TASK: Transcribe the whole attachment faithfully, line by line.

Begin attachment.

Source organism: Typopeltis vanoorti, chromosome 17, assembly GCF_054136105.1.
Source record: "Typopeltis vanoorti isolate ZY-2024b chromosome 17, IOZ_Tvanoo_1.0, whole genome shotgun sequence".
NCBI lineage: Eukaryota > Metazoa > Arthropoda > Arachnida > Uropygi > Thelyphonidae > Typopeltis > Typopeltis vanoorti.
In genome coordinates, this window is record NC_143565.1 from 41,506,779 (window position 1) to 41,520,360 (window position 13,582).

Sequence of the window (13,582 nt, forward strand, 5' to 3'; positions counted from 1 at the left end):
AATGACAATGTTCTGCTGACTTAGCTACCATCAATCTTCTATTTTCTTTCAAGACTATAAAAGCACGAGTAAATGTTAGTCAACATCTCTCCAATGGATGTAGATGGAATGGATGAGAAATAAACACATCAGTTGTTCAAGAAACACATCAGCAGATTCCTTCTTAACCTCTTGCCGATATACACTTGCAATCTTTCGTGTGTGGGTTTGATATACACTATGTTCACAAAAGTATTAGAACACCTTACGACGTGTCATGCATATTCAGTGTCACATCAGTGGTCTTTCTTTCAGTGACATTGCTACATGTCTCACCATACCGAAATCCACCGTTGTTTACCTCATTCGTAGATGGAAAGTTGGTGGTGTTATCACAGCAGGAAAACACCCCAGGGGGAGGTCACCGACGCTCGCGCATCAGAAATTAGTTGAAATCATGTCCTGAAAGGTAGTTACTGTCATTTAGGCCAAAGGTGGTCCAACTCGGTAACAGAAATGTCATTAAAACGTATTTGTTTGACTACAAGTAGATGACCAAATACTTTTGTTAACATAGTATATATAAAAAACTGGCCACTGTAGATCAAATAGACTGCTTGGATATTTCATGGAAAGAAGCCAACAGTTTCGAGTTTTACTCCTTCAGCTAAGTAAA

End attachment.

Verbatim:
Source organism: Typopeltis vanoorti, chromosome 17, assembly GCF_054136105.1.
Source record: "Typopeltis vanoorti isolate ZY-2024b chromosome 17, IOZ_Tvanoo_1.0, whole genome shotgun sequence".
NCBI lineage: Eukaryota > Metazoa > Arthropoda > Arachnida > Uropygi > Thelyphonidae > Typopeltis > Typopeltis vanoorti.
In genome coordinates, this window is record NC_143565.1 from 41,506,779 (window position 1) to 41,520,360 (window position 13,582).

Sequence of the window (13,582 nt, forward strand, 5' to 3'; positions counted from 1 at the left end):
AATGACAATGTTCTGCTGACTTAGCTACCATCAATCTTCTATTTTCTTTCAAGACTATAAAAGCACGAGTAAATGTTAGTCAACATCTCTCCAATGGATGTAGATGGAATGGATGAGAAATAAACACATCAGTTGTTCAAGAAACACATCAGCAGATTCCTTCTTAACCTCTTGCCGATATACACTTGCAATCTTTCGTGTGTGGGTTTGATATACACTATGTTCACAAAAGTATTAGAACACCTTACGACGTGTCATGCATATTCAGTGTCACATCAGTGGTCTTTCTTTCAGTGACATTGCTACATGTCTCACCATACCGAAATCCACCGTTGTTTACCTCATTCGTAGATGGAAAGTTGGTGGTGTTATCACAGCAGGAAAACACCCCAGGGGGAGGTCACCGACGCTCGCGCATCAGAAATTAGTTGAAATCATGTCCTGAAAGGTAGTTACTGTCATTTAGGCCAAAGGTGGTCCAACTCGGTAACAGAAATGTCATTAAAACGTATTTGTTTGACTACAAGTAGATGACCAAATACTTTTGTTAACATAGTATATATAAAAAACTGGCCACTGTAGATCAAATAGACTGCTTGGATATTTCATGGAAAGAAGCCAACAGTTTCGAGTTTTACTCCTTCAGCTAAGTAAA